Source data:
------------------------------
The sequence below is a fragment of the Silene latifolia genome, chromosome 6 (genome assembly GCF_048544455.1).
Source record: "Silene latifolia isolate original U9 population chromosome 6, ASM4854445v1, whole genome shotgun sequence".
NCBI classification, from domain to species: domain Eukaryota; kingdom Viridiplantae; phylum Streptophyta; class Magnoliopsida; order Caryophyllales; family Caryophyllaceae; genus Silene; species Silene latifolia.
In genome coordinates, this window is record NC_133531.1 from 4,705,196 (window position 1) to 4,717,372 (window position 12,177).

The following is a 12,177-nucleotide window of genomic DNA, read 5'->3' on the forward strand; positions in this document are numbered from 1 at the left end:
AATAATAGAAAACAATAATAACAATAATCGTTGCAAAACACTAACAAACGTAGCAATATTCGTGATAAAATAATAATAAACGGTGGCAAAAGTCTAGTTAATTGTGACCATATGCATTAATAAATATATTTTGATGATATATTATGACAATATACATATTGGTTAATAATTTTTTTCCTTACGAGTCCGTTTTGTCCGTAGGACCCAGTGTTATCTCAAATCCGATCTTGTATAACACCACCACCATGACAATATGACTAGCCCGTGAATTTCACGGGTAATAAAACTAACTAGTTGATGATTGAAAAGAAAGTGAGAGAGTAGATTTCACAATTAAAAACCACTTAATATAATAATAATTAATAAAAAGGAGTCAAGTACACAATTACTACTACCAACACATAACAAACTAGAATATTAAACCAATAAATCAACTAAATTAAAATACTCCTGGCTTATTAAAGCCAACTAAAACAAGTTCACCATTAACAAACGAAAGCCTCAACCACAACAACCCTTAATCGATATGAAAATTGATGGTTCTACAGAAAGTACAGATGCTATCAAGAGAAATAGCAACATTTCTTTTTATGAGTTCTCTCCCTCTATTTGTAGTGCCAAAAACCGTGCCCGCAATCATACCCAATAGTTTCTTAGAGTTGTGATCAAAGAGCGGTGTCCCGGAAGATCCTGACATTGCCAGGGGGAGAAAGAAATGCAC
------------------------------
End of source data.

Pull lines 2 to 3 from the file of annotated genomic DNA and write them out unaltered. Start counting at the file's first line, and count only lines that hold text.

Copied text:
Source record: "Silene latifolia isolate original U9 population chromosome 6, ASM4854445v1, whole genome shotgun sequence".
NCBI classification, from domain to species: domain Eukaryota; kingdom Viridiplantae; phylum Streptophyta; class Magnoliopsida; order Caryophyllales; family Caryophyllaceae; genus Silene; species Silene latifolia.